The RISD Museum is the 20th largest art museum in the United States with over 100,000 objects in its collection, including Ancient art, costumes, textiles, painting, sculpture, contemporary art, furniture, photography, and more. The museum occupies more than 72,000 square feet in three historic and two contemporary buildings along Providence’s bustling South Main Street and riverfront.

We often say that a website redesign is more like a collective therapy session — it’s an opportunity to air grievances in a safe space, to think about the future untethered to the present situation, and make decisions that could change the course of the organization. Since many websites are more than just a marketing platform, a redesign can affect the entire organization and the way they communicate their value to their own team and the world.

At the heart of this project were large, existential questions:

What does it mean to be a physical institution collecting physical objects in a digital world?

What do viewers want out of a museum experience in an interactive space?

Can a museum be more relaxed about how viewers will interpret the work?

Open Source the Museum’s Entire Collection

Behind the Museum’s initiative to re-platform the website from a closed system to an open source system like Drupal 8 was another, perhaps even larger, initiative: a plan to “open source” the museum’s entire collection. They will bring all 100,000 objects online (they have a little over 13,000 available prior to launch, a mere 13%) and use a Creative Commons license system that allows visitors to download and repurpose high-resolution images whenever the objects are in the public domain. This was the heart of the revolution upon which the RISD Museum was about to embark.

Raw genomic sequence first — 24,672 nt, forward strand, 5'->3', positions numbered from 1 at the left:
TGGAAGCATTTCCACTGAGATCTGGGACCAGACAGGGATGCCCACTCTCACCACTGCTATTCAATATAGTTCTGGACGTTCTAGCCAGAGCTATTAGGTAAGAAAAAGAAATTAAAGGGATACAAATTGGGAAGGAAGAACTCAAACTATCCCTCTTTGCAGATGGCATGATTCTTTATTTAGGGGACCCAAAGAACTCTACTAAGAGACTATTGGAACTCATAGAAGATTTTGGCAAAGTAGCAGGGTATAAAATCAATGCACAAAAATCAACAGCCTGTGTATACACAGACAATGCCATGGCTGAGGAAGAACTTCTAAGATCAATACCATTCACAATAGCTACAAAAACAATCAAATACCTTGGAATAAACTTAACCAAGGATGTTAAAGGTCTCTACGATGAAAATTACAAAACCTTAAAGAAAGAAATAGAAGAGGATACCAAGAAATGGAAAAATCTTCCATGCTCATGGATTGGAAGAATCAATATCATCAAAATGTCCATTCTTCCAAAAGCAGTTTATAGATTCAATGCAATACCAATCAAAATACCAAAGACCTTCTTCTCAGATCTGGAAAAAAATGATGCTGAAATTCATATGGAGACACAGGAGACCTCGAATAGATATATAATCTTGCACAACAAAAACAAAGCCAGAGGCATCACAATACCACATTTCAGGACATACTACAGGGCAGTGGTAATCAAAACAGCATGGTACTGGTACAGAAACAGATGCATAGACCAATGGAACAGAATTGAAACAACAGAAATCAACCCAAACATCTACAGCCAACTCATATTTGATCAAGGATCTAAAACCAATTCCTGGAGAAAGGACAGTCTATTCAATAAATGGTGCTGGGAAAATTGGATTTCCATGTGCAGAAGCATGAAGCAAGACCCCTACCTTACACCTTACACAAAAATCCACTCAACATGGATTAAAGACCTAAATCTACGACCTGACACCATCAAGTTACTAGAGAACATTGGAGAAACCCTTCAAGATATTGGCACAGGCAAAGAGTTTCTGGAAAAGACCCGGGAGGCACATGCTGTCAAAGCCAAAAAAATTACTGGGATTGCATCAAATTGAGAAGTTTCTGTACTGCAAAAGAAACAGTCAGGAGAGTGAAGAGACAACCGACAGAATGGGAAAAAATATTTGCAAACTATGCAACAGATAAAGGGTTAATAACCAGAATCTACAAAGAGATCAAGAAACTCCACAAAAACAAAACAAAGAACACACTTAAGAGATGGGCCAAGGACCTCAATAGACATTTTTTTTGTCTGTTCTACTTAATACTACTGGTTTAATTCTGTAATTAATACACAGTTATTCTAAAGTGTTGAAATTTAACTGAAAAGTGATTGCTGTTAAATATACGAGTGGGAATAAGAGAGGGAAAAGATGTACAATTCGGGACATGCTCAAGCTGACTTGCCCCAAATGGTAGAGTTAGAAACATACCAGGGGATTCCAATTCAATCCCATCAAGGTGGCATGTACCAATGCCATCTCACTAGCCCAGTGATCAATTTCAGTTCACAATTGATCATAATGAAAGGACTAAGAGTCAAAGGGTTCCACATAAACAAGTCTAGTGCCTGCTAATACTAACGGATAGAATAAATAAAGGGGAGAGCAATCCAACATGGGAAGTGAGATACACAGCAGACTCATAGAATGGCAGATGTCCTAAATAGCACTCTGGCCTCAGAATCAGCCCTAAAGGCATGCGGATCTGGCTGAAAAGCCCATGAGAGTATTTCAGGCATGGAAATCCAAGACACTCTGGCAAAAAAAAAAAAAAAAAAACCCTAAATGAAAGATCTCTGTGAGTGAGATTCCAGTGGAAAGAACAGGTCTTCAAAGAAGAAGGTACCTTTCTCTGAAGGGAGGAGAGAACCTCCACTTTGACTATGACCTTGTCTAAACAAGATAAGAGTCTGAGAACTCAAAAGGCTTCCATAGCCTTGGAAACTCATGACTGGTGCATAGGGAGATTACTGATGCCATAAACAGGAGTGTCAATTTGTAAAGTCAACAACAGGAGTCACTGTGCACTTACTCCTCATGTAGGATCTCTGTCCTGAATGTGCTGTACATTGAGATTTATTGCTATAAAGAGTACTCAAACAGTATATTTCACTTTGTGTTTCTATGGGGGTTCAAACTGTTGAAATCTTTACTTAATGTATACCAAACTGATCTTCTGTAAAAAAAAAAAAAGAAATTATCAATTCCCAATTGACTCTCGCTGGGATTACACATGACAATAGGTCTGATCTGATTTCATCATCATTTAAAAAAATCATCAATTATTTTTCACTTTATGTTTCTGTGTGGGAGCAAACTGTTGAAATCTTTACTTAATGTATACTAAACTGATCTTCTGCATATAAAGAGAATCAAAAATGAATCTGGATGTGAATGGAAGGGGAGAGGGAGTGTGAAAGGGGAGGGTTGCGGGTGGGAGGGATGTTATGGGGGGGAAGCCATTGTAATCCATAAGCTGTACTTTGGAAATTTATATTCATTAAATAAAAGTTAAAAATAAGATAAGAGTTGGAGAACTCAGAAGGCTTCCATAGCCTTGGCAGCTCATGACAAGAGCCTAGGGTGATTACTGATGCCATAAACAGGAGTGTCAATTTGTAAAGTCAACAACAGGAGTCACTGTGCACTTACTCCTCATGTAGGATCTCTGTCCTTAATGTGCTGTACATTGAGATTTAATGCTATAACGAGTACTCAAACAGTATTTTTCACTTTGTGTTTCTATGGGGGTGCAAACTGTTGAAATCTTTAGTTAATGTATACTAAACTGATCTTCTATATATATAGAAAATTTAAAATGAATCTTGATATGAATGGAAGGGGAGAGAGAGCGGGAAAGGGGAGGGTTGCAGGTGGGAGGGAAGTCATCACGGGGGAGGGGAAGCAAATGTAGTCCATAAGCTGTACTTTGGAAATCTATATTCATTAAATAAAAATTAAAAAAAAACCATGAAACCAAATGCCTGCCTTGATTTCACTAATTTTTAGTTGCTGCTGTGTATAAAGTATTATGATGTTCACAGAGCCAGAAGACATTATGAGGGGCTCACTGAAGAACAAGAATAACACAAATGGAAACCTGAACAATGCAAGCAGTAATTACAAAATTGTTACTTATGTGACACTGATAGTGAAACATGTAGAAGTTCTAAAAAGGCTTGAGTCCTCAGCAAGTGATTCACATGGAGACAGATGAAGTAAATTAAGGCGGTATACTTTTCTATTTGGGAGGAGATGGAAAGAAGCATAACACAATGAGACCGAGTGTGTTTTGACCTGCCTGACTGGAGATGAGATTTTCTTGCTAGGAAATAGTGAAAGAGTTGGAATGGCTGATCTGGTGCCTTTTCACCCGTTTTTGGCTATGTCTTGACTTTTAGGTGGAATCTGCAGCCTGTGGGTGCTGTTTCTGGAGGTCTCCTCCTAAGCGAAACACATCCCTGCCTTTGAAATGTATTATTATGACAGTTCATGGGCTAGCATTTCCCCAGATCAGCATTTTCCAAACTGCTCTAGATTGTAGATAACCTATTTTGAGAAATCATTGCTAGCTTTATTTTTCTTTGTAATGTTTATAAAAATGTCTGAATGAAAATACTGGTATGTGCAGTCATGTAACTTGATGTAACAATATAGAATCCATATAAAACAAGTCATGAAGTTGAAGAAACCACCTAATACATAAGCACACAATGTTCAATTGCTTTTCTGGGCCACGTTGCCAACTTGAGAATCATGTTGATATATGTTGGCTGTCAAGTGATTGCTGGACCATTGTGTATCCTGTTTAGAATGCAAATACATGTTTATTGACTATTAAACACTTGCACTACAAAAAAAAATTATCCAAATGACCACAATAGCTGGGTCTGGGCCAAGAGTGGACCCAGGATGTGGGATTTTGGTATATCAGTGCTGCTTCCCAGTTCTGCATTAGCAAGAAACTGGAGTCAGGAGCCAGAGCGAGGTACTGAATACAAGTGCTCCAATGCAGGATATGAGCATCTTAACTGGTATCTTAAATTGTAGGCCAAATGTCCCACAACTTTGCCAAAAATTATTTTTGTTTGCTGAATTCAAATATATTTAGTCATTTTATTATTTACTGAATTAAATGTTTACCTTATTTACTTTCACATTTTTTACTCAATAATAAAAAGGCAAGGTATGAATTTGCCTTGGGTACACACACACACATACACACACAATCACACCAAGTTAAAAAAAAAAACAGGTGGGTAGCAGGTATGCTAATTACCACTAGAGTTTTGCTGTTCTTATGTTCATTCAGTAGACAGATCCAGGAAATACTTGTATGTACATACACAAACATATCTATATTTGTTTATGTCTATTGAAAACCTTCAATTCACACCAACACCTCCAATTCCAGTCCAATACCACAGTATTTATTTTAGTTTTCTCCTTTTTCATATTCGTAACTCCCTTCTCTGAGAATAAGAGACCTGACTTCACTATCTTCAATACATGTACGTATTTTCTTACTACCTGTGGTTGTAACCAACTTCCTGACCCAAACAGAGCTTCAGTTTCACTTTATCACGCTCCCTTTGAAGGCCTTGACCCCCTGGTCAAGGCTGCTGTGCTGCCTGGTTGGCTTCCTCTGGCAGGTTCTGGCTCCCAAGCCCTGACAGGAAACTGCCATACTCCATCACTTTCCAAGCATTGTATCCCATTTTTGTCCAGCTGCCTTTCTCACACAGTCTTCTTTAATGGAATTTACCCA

THE APPROACH

MuseumPlus & Drupal 8 equals Open Access

The heavy lift for our engineers was an integration with RISD’s museum software, MuseumPlus. MuseumPlus needed to continue to be the source of truth for any object, artist, or exhibition. The teams again collaborated extensively to work towards an API that could provide all the correct information

between the two databases, and a system of daily jobs and manual overrides to start a synchronization process. As the online connection grows, these connections will be the critical link between the public-facing object data and the internal records.

The aesthetics of the site became a structural backdrop for the objects, artwork, and images of people in the physical spaces of the museum.